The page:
Original release date 1972
Directed by Bill Gibson
Written by Richard Finder
William Smith as Caribe
Peter Brown as Jim Pendrake
Ahna Capri as Terry Greene
Tom Simcox as Art Greene
John Villegas as Juan
Julie Tecca as Girl
Ernie Francis as Diamond Miner
Miguel Berzares as Miguel
Andres Delgado as Bartender
This curious little movie, also known by the alternate title Caribe, bears no relationship or similarity to three subsequent Piranha horror movies, Roger Corman's 1978 original directed by Joe Dante, the 1981 sequel directed by James Cameron or Corman's 1995 remake starring William Katt.
The piranha in this movie is William Smith's character, an infamous hunter who hunts "everything." As he explains, he hunts through instinct bred into the human species from the dawn of man. Taking up at least a third of the screen time in Piranha are scenes which have the mood of a travelogue or a wildlife special, tours of a diamond mining site and a native village and shots of native animals. According to our vintage movie magazine collector, Peter Brown was on his honeymoon with wife number three (Yvette) at the time this movie was filmed.
Broadly, the plot has Terry Greene and her brother Art come to Venezuela on a photography grant. They hire Jim Pendrake as a guide for a motorcyle trip through the country. It's established early that Terry has a hatred for guns. She tries to stop Jim from bringing one on the trip and is angry at his defiance even when he uses it to save her from a rattlesnake.
At a rural bar, the trio meet Caribe. The subtle dynamics of that meeting set the stage for what follows. Caribe's body language tells it all as the testosterone meter starts to rise. Caribe looks at Terry as though appraising her and Jim as though sizing him up as potential competition. There is some hint of possible romance between Jim and Terry but only enough to give a sense of two men possibly wanting the same woman. Jim is aware of Caribe's reputation and greets him with muted hostility.
After a few drinks, Jim challenges Caribe to a motorcycle race, which Caribe wins despite being an inexperienced biker. We didn't miss the irony of Peter Brown's character challenging Bill Smith's character to a race in light of Peter's inexperience on a bike and Bill's many biker movies. According to Peter and Bill, Peter took a pretty spectacular spill while this race was being filmed. Unfortunately, it didn't end up in the film.
When the trio accepts Caribe's invitation to have dinner and spend the night at his place, things take a definite turn for the worse. Caribe rapes Terry and puts a knife through Art's gut. Jim tries to escape with Terry, but she's captured and he's left for dead in a burning building.
Caribe bests Jim in a fight. As he is about to inflict the coup de grace with his machete, Terry appears with his rifle. They exchange looks as she shoots him dead. The ending brings back Caribe's statement that he tastes the soul of every animal he kills.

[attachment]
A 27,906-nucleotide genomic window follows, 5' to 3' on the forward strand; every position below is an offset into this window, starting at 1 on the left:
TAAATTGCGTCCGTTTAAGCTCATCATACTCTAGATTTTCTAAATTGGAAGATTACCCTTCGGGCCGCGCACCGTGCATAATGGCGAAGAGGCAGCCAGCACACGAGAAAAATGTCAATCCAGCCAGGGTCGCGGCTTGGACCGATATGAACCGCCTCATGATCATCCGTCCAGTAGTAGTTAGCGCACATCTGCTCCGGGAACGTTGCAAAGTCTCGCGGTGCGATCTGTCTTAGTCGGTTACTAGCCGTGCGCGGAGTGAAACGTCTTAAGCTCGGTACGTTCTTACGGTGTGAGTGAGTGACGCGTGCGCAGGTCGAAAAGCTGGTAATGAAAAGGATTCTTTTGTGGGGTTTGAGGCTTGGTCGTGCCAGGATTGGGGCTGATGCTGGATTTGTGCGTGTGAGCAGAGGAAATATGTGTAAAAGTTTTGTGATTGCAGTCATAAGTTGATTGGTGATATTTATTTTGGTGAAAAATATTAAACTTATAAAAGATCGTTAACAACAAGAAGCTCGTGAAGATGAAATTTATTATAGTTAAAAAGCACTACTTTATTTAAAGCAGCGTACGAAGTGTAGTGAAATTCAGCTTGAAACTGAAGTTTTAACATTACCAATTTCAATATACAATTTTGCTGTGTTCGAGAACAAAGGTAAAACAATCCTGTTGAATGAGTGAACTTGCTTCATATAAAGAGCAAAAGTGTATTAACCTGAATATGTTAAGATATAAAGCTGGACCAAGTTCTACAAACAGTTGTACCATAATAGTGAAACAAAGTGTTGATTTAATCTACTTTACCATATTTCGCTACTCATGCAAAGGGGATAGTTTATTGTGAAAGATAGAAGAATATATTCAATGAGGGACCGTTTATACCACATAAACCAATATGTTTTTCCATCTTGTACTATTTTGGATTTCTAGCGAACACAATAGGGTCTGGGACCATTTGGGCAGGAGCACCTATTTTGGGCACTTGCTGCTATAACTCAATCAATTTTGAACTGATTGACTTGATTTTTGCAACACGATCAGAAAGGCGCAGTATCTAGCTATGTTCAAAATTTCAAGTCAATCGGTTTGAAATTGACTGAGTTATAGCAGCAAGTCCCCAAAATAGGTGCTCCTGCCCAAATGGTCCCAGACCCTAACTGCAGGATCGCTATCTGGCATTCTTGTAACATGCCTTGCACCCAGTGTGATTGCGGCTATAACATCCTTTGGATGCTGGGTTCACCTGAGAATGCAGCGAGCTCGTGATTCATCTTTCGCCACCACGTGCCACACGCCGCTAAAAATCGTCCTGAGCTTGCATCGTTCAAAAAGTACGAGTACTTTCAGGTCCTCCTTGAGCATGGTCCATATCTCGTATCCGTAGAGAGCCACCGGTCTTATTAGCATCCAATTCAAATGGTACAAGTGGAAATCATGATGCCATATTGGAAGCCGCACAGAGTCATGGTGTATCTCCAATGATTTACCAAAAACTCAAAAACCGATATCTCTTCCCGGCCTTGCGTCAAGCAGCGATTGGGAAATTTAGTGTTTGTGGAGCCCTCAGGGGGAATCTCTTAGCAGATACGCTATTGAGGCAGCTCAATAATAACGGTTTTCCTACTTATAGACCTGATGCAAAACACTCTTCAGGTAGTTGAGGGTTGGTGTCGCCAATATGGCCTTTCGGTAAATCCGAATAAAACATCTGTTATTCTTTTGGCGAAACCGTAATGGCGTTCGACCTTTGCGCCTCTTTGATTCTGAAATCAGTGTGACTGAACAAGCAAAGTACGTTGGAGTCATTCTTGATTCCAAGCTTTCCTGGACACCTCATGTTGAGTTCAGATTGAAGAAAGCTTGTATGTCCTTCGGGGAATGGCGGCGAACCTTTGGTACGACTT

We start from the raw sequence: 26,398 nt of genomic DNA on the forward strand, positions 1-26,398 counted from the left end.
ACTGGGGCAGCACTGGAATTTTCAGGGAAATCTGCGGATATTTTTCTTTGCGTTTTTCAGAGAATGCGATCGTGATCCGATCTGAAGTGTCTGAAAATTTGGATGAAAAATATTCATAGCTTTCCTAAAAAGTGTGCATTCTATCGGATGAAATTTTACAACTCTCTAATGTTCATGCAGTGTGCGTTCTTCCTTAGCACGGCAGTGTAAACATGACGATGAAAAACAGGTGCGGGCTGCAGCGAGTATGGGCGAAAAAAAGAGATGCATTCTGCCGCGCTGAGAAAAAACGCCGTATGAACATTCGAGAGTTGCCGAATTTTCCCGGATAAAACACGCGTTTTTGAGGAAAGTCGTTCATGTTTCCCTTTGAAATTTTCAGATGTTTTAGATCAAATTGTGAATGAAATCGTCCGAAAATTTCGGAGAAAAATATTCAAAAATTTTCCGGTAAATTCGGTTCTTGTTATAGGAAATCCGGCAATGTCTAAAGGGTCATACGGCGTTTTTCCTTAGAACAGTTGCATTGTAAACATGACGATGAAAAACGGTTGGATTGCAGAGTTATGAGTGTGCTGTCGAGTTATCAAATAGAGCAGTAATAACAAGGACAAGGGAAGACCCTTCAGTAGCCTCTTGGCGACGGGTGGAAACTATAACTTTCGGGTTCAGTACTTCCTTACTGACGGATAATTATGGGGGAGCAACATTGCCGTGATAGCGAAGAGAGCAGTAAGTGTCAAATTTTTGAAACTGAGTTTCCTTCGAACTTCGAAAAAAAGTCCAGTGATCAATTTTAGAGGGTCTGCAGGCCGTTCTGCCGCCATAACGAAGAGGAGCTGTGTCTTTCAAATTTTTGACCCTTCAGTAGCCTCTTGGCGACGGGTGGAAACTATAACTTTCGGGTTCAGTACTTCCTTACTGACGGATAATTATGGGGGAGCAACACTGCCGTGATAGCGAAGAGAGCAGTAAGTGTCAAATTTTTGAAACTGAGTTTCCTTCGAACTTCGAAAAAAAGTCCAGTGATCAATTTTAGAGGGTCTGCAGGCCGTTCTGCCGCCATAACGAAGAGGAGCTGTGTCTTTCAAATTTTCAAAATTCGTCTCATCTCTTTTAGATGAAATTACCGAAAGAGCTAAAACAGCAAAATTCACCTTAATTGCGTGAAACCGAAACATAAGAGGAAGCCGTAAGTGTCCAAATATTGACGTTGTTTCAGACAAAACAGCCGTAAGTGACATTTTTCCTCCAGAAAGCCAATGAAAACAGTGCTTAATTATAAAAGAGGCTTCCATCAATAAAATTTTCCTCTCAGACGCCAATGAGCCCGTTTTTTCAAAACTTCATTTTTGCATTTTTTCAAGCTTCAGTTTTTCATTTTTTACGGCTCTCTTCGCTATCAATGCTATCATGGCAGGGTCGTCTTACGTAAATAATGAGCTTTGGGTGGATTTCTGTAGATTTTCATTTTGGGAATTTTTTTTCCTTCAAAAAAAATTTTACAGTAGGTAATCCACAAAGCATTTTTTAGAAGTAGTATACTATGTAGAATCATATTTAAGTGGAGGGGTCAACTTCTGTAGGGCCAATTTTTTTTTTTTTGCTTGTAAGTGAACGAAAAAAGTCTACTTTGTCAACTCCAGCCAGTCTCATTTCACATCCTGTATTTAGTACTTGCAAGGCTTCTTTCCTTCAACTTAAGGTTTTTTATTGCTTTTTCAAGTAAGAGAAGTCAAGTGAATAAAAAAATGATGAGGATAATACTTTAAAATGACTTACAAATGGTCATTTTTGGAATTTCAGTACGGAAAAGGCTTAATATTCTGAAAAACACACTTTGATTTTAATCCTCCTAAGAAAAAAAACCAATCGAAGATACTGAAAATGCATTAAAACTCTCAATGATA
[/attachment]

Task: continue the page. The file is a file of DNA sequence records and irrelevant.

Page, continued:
When Caribe has the final fight with Jim, he is inexplicably wearing a sling on his arm. One would naturally assume there were scenes cut out of the movie which would have explained it. But no. William Smith, who displayed skill with knives in a number of his roles dating back to "Laredo," apparently has not mastered the art of opening very small cans with a very big knife. A craving for Vienna sausage coupled with the absence of a Swiss army knife, with its handy can opener, led to a deep gash in his left forearm when the knife he was using slipped.
The sling made for a disappointing fight scene, the only one we know of between Peter and Bill. They were partners on Laredo. As enemies in Chrome and Hot Leather, Bill's fight was with Tony Young's stunt double while Peter took out about a dozen of the others. Of course, scrappy and feisty as Peter has always been, we wouldn't bet anything valuable on his being able to do serious damage to William Smith, who is bigger, stronger and well-acquainted with martial arts. And within the context of Piranha, Caribe is clearly the tougher character. But with the sling on Bill's arm (and with a fresh, still painful gash) the fight looked unusually awkward. They basically had to choreograph it with Peter's character doing those dumb things that make getting stomped inevitable. E.g. when Caribe pushes Jim off the bridge walkway, Jim slowly and deliberately hauls himself up right into Caribe's waiting boot instead of going around to meet him standing face to face.
Hey, Where Did That Sling Come From?
At the time this happened, they were well away from medical care. Bill told us that Tom Simcox probably saved his life by applying pressure to his arm during the boat ride to the doctor. The emergency treatment Peter offered was a bottle of whiskey. If you look closely at the night scenes which precede the morning fight scene, you can see that Bill's left arm is not being used at all.
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